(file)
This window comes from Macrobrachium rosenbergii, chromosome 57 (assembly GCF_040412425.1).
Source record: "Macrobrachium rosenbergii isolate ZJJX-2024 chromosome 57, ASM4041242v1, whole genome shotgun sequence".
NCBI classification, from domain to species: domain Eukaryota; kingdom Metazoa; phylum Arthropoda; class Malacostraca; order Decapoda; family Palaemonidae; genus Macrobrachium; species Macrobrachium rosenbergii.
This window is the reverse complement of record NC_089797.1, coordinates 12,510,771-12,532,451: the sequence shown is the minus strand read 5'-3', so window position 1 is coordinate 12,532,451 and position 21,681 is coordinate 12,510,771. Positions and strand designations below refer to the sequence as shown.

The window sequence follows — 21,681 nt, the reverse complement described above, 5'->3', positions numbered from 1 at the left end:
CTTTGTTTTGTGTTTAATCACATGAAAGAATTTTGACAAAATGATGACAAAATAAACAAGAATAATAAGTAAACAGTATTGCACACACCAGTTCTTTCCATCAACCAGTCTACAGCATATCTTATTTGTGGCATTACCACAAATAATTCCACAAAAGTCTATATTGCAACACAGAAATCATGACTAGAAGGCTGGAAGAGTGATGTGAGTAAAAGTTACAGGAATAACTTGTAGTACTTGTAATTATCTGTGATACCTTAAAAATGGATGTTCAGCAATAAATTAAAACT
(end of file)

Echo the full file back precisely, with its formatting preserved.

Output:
This window comes from Macrobrachium rosenbergii, chromosome 57 (assembly GCF_040412425.1).
Source record: "Macrobrachium rosenbergii isolate ZJJX-2024 chromosome 57, ASM4041242v1, whole genome shotgun sequence".
NCBI classification, from domain to species: domain Eukaryota; kingdom Metazoa; phylum Arthropoda; class Malacostraca; order Decapoda; family Palaemonidae; genus Macrobrachium; species Macrobrachium rosenbergii.
This window is the reverse complement of record NC_089797.1, coordinates 12,510,771-12,532,451: the sequence shown is the minus strand read 5'-3', so window position 1 is coordinate 12,532,451 and position 21,681 is coordinate 12,510,771. Positions and strand designations below refer to the sequence as shown.

The window sequence follows — 21,681 nt, the reverse complement described above, 5'->3', positions numbered from 1 at the left end:
CTTTGTTTTGTGTTTAATCACATGAAAGAATTTTGACAAAATGATGACAAAATAAACAAGAATAATAAGTAAACAGTATTGCACACACCAGTTCTTTCCATCAACCAGTCTACAGCATATCTTATTTGTGGCATTACCACAAATAATTCCACAAAAGTCTATATTGCAACACAGAAATCATGACTAGAAGGCTGGAAGAGTGATGTGAGTAAAAGTTACAGGAATAACTTGTAGTACTTGTAATTATCTGTGATACCTTAAAAATGGATGTTCAGCAATAAATTAAAACT